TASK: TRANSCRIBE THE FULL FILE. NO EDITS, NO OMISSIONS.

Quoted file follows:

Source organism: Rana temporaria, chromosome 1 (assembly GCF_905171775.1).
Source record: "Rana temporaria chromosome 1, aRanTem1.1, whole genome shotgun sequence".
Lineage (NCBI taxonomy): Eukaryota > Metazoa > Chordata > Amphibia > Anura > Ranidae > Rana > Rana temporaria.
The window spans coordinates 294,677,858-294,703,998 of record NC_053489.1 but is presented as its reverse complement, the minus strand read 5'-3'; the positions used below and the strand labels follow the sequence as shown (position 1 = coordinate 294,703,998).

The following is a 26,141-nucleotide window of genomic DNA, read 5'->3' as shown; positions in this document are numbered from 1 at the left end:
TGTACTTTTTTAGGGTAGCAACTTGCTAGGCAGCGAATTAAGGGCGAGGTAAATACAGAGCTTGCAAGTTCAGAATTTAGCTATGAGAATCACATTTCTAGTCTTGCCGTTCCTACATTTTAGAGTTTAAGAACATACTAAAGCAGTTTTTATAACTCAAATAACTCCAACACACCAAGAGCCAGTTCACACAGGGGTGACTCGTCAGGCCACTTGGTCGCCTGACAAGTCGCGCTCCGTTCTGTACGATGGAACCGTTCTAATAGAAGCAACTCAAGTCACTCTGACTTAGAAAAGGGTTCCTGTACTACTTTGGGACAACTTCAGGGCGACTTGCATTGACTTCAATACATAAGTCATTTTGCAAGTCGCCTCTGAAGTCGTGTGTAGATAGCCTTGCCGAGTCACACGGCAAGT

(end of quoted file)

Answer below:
Source organism: Rana temporaria, chromosome 1 (assembly GCF_905171775.1).
Source record: "Rana temporaria chromosome 1, aRanTem1.1, whole genome shotgun sequence".
Lineage (NCBI taxonomy): Eukaryota > Metazoa > Chordata > Amphibia > Anura > Ranidae > Rana > Rana temporaria.
The window spans coordinates 294,677,858-294,703,998 of record NC_053489.1 but is presented as its reverse complement, the minus strand read 5'-3'; the positions used below and the strand labels follow the sequence as shown (position 1 = coordinate 294,703,998).

The following is a 26,141-nucleotide window of genomic DNA, read 5'->3' as shown; positions in this document are numbered from 1 at the left end:
TGTACTTTTTTAGGGTAGCAACTTGCTAGGCAGCGAATTAAGGGCGAGGTAAATACAGAGCTTGCAAGTTCAGAATTTAGCTATGAGAATCACATTTCTAGTCTTGCCGTTCCTACATTTTAGAGTTTAAGAACATACTAAAGCAGTTTTTATAACTCAAATAACTCCAACACACCAAGAGCCAGTTCACACAGGGGTGACTCGTCAGGCCACTTGGTCGCCTGACAAGTCGCGCTCCGTTCTGTACGATGGAACCGTTCTAATAGAAGCAACTCAAGTCACTCTGACTTAGAAAAGGGTTCCTGTACTACTTTGGGACAACTTCAGGGCGACTTGCATTGACTTCAATACATAAGTCATTTTGCAAGTCGCCTCTGAAGTCGTGTGTAGATAGCCTTGCCGAGTCACACGGCAAGT